Editorial Contribution by Division of Agricultural Markets Staff Julia Grimaldi and Bonita Oehlke
I don’t know about you, but the fact that there are now so many opportunities to savor the bounty of MassGrown products during the winter months is, well, just awesome! There are 40 winter farmers’ markets to choose from across the state that offer an extensive selection of seasonally unique produce and products. Farms are selling storage crops such as crisp apples, several varieties of winter squash, onions, purple potatoes, sweet potatoes, candy cane beets, yellow carrots, and watermelon radishes, as well as a variety of greens such as salad greens, spinach, kale and collard greens grown in a ‘hoop house’ (a structure used as a greenhouse to extend the growing season).
And that’s not all. More and more local businesses are adding to the variety including fresh seafood and shellfish, farm wineries, farmstead cheese makers, pastured raised meat, poultry and egg producers, bakers, honey and maple products, hand crafted pastas, sauces, prepared foods, dry goods, and even fibers.
Dave from Inman Square shops at the Cambridge Winter Farmers’ Market because farmers’ market carrots and radishes “taste better”. One of the new vendors at the farmers' market is Green River Ambrosia from Western Massachusetts who hand crafts unusual mead products made with local honey, ginger, and fruit from Valley farms.
Like the bees that bring us honey, our winter farmers’ markets are cross-pollinators themselves.
Many not only sell their own products, but also sell products from neighboring farms. Misty Brook Farm in Barre sells organic meats and vegetables, grains and Robinson’s Farm cheese located in Hardwick. Red Fire Farm in Montague & Granby sells all of their own produce as well as maple syrup from Williams Farm Sugarhouse in Deerfield and yogurt from Side Hill Farm in Ashfield. Silverbrook Farm in Dartmouth, like many of the growers selling at winter farmers’ market, is growing a nutritious assortment of greens grown and micro-greens.
“We really enjoy this market every weekend, the Cambridge community is very supportive of our work and I like seeing repeat customers,” said owner/grower Andy Pollock.
A growing number of markets also accept EBT-SNAP coupons (formally called food stamps) to help families stretch their food dollars and provide nutritious foods to them all year long. The Cambridge Community Center (5 Callender Street) which hosts the winter market on Saturdays from 10 a.m. – 2 p.m. through April also has a Food Scrap program where you can drop of compostable materials for repurposing.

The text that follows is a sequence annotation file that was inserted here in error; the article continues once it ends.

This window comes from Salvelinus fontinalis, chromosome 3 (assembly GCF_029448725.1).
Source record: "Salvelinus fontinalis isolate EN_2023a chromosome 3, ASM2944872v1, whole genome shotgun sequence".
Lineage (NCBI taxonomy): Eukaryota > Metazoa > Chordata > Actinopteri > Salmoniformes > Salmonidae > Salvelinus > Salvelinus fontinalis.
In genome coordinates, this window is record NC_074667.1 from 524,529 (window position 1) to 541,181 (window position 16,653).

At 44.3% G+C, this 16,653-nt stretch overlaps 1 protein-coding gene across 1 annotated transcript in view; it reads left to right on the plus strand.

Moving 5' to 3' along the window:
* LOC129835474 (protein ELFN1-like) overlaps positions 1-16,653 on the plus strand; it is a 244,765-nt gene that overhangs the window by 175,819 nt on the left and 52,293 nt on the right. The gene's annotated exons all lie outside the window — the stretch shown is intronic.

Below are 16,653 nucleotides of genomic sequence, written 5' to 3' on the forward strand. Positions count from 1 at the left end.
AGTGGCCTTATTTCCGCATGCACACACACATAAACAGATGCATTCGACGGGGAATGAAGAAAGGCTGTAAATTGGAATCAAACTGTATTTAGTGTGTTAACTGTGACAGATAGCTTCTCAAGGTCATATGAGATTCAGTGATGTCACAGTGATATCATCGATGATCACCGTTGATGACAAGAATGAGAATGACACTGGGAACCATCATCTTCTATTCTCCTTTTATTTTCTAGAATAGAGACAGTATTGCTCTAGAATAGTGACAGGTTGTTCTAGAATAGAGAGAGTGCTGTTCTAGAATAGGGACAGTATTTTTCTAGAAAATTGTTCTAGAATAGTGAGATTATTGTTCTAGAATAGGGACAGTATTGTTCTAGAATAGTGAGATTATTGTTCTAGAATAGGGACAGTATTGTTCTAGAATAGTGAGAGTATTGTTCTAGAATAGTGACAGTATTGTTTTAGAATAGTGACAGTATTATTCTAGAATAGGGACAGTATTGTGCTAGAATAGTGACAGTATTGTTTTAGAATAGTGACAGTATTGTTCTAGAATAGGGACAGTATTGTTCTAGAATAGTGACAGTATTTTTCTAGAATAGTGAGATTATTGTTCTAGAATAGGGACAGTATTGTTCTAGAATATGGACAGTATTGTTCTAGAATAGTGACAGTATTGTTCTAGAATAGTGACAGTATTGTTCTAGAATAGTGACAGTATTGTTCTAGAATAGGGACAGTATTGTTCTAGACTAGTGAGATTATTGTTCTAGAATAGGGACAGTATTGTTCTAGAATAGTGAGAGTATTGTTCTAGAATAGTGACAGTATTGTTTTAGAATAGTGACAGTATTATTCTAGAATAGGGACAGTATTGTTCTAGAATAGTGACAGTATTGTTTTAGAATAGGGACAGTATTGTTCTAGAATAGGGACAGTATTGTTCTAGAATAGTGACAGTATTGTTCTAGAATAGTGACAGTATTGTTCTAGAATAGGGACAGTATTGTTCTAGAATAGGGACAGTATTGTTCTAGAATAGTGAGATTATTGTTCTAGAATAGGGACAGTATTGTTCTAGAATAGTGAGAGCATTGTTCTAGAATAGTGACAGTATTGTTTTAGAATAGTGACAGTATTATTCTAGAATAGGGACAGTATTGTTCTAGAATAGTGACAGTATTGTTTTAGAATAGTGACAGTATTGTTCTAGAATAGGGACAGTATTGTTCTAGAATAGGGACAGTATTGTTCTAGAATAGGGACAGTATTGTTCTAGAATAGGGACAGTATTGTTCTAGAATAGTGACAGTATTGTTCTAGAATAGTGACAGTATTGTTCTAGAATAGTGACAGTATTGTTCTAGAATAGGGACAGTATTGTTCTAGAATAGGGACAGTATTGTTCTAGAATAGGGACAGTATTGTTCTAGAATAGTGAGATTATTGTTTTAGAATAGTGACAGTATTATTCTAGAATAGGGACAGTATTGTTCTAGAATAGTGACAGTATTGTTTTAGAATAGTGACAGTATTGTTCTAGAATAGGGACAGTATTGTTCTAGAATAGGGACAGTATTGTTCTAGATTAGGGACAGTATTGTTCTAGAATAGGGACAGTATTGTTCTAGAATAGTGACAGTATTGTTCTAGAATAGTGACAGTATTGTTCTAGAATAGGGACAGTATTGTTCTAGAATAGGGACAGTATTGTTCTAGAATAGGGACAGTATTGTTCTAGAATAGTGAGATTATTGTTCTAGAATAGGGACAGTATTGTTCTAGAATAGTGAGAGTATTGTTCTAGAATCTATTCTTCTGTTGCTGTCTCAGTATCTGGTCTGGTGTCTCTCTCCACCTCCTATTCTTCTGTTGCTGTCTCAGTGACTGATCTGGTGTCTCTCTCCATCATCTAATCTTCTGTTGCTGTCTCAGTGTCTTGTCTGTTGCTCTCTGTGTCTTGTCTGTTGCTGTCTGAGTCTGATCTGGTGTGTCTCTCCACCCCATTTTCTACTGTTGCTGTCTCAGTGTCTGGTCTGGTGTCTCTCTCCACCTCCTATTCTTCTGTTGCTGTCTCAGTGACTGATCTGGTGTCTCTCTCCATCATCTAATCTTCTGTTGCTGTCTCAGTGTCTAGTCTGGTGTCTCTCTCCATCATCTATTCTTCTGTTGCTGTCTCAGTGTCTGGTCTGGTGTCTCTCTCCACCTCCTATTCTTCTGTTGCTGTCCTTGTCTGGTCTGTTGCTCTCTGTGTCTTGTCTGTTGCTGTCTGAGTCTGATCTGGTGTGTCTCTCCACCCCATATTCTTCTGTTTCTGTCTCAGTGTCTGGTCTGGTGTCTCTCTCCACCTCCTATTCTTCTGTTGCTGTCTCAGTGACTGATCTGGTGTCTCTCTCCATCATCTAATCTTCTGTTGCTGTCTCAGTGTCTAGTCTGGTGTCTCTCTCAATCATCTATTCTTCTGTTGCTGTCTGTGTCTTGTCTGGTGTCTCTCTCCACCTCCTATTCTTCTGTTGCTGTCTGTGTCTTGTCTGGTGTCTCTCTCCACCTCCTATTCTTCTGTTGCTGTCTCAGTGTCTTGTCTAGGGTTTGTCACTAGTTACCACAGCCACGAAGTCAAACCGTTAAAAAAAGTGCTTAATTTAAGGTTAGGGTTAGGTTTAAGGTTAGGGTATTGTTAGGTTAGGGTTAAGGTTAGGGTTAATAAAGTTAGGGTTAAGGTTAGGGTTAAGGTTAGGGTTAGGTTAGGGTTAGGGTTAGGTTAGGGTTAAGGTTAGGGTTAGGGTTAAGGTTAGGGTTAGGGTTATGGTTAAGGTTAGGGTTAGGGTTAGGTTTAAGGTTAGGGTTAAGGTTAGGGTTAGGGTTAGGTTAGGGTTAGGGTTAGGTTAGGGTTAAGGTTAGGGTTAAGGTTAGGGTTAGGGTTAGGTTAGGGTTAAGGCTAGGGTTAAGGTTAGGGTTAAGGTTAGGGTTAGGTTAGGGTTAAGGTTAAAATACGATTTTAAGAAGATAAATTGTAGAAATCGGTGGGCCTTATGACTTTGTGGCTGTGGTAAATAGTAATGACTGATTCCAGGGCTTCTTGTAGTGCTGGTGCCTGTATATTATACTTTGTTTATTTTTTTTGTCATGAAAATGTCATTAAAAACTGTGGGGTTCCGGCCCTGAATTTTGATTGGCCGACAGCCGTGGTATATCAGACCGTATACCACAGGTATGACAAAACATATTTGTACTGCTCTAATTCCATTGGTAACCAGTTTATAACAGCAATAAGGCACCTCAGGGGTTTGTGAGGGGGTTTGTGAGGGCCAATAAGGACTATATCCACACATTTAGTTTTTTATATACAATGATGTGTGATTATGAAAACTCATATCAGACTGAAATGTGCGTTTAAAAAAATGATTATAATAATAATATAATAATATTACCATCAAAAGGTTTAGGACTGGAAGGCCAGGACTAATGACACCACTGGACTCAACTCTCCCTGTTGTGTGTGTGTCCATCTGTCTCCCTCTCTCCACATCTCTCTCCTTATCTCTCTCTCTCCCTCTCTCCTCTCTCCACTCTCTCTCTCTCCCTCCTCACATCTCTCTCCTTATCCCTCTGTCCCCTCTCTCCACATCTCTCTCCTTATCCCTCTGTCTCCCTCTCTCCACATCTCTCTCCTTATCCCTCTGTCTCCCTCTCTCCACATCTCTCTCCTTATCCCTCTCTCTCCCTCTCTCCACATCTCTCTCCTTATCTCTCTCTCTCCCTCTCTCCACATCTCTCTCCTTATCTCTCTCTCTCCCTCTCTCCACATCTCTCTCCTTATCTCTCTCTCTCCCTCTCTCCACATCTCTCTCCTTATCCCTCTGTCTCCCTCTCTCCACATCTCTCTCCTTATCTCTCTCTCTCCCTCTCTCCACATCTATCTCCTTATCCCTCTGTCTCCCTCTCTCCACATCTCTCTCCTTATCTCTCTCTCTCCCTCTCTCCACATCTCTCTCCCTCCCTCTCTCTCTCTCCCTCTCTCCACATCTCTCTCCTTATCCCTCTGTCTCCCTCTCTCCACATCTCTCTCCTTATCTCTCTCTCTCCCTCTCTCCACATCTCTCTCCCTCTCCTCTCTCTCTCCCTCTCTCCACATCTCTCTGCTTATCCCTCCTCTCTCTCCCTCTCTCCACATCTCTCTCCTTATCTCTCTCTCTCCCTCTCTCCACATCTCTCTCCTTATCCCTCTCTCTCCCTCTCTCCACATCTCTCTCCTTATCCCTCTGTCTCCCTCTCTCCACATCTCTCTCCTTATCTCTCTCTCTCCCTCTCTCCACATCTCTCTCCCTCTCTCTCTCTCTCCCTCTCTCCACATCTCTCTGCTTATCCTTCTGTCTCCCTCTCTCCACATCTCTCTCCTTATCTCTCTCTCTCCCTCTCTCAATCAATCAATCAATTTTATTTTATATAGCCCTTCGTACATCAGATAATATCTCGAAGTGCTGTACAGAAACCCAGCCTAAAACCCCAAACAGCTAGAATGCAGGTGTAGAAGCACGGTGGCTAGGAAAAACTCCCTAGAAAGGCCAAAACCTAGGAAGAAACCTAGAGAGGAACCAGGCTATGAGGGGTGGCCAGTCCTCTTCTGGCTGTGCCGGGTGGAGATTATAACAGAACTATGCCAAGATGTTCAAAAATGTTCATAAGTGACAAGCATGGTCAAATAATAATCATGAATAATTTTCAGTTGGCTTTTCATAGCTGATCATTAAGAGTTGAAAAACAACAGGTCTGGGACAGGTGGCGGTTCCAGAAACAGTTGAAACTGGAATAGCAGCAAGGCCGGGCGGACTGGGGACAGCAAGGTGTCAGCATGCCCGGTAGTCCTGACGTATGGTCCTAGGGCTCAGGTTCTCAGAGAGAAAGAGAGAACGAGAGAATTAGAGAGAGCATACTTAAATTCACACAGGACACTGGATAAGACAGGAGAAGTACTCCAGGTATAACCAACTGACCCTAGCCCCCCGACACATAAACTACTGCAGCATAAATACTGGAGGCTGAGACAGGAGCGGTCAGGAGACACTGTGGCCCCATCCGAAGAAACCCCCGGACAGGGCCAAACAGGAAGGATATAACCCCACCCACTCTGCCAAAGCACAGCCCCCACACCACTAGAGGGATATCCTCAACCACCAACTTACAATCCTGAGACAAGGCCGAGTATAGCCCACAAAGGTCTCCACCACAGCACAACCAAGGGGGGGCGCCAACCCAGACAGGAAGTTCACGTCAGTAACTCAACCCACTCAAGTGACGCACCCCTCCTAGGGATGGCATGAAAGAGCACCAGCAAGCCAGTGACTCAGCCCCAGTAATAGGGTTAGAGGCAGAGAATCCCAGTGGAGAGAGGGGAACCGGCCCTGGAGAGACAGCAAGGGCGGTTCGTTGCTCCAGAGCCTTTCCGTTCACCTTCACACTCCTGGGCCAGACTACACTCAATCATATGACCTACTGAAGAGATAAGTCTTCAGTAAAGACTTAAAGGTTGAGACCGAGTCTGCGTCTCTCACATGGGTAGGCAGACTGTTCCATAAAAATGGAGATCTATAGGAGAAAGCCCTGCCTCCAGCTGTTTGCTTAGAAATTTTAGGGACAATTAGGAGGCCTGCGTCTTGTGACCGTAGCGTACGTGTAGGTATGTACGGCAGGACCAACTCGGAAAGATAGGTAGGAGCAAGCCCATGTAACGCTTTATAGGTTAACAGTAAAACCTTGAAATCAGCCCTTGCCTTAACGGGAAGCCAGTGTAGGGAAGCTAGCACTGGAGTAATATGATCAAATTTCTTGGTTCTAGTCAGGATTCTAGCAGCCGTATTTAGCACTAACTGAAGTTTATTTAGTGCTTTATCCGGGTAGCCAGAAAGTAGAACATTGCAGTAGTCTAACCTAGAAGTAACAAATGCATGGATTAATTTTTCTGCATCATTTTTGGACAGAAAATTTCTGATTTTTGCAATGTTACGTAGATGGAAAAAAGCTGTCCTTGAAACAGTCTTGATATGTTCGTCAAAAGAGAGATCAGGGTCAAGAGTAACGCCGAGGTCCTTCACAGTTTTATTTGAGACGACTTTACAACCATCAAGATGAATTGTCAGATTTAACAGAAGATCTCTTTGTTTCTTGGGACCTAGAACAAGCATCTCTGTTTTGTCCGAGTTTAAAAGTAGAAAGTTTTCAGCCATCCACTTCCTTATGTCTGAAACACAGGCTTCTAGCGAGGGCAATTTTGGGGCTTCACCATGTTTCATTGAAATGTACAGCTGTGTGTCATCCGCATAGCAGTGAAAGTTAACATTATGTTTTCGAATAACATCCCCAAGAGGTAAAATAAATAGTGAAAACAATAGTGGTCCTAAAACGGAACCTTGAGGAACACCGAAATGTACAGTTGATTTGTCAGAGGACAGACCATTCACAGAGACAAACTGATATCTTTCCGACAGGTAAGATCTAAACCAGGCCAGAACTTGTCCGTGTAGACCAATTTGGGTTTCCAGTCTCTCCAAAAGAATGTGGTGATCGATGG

Oh, and did I mention venues for celebration? The Wayland Winter Farmers’ Market which runs on Saturdays from 10 a.m. to 2 p.m. through March , hosts over 40 vendors in an airy, open greenhouse at Russell’s Garden Center, surrounded by luxuriantly growing plants. The market recently hosted the 3rd Annual Massachusetts Farm Wineries Day which featured nine Bay State wineries made from honey, grapes and other local fruits and the Massachusetts Department of Agricultural Resources’ Wine and Cheese Trail brochure. Peg Mallet, the enthusiastic and effervescent market manager, welcomes visitors and encourages more to join the ranks of dedicated customers!
The Holidays Are Fast Approaching! posted on Nov 18
The holiday season brings a lot of fun, but can be stressful at times. Try focusing on seeing things through your child’s eyes. Chances are the traditions and memories you make are what children will grow up to remember, not the gifts or fancy meals. …Continue Reading The Holidays Are Fast Approaching!
Weekly Flu Report, November 14, 2014 posted on Nov 17
The latest weekly flu report shows an increase in the rate of flu-like illness in Massachusetts over the past seven days. This is to be expected at this time of year in New England, and it’s a great reminder that if you haven’t gotten vaccinated yet, there …Continue Reading Weekly Flu Report, November 14, 2014
A Vital Partnership Between Public Health and Community Development posted on Nov 13
Some see transportation, housing, agriculture, and community and economic development as non-traditional partners when it comes to community planning. But here at DPH we see them as a natural fit. That’s because if we’re going to increase opportunities for active living and healthy eating – …Continue Reading A Vital Partnership Between Public Health and Community Development